Fire Imagery and the Archetype of Being Present
Thursday 5 July, 7:30 -9:30 pm
Quaker Meeting House,
10 Hampson St. Kelvin Grove (park on Prospect Terrace)
Members and concession $10; Non-members: $15
Some say the world will end in fire; others that the world is continually born out of fire, burns, and is consumed by it. Jesus says that those who come near him come near the fire. We burn with desire and explode in conflagrations of rage. Jung dreamed of carrying the single candle flame of consciousness amidst the greater darkness. The heads of shamans are alight, as are those of Iranian mystics, the so-called ‘Men of Light’. Prophecies are flames upon the tongue; tongues of flame upon the head. Fire appears throughout the world in dreams and visions.
It is a wondrous and unsettling fact that the experience of fire, both physical and imaginal, predates the emergence of Homo sapiens. Fire has universally been the setting and the focus for many of the fundamental developments in the history of the psyche and of culture. Fire has been central to many ‘happenings’. We will be exploring the imagery of fire in the dreams of individuals, and in myth and cult everywhere. Prometheus and the theft of fire; Hestia/Vesta and the mystery of the hearth; the Burning Bush and Shiva, a Flame dancing in the midst of flames; the ignis noster of the alchemists and its precursors in kiln and forge; the mastery of shamans and the self-mastery of the adepts. Indeed, the Divine itself is Fire. Freud and Jung were playing with fire in their separate concepts of the libido. At the Ecole Jacques Le Coq they teach you how to burn in mask – the ecstasy of performance. Theatre, which, yea, must include ‘the Great Globe itself’, is ‘immediate’ in Peter Brook’s sense. Fire imagery reveals the underlying archetypal theme of Being and Becoming as it happens in human time and space. From the Big Bang to traditions surrounding the camp fire and the hearth, hospitality and enmity grounded in the sacred pattern of the fire place, we find the selfsame patterns of ‘happening’. ‘Being present’ is the sine qua non of human happening – burning in the here and now. Being present is arguably the point of it all – at least, for us humans. Friend of humanity, destroyer too, great tester of our mettles, fire is one of the experiences and symbols at the core of being human.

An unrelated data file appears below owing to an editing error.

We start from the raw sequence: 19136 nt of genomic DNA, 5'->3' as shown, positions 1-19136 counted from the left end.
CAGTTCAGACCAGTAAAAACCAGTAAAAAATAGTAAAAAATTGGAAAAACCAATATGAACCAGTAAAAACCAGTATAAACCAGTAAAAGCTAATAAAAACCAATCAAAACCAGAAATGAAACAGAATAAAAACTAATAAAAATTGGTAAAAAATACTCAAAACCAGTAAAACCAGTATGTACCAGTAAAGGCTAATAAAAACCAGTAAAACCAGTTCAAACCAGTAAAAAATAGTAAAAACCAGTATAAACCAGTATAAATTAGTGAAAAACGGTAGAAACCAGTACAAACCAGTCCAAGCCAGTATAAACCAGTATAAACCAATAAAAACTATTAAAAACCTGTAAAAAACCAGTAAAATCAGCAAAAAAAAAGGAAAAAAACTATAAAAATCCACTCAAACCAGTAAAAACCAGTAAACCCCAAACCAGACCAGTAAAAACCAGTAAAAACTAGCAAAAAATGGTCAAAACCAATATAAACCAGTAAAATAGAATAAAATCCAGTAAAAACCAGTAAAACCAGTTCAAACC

Craig Delaney is a Jungian psychotherapist and current President of the C G Jung Society of SA. He has presented talks and workshops in various settings in various parts of Australia. He considers himself alight with the theme of this talk – which means he loves it.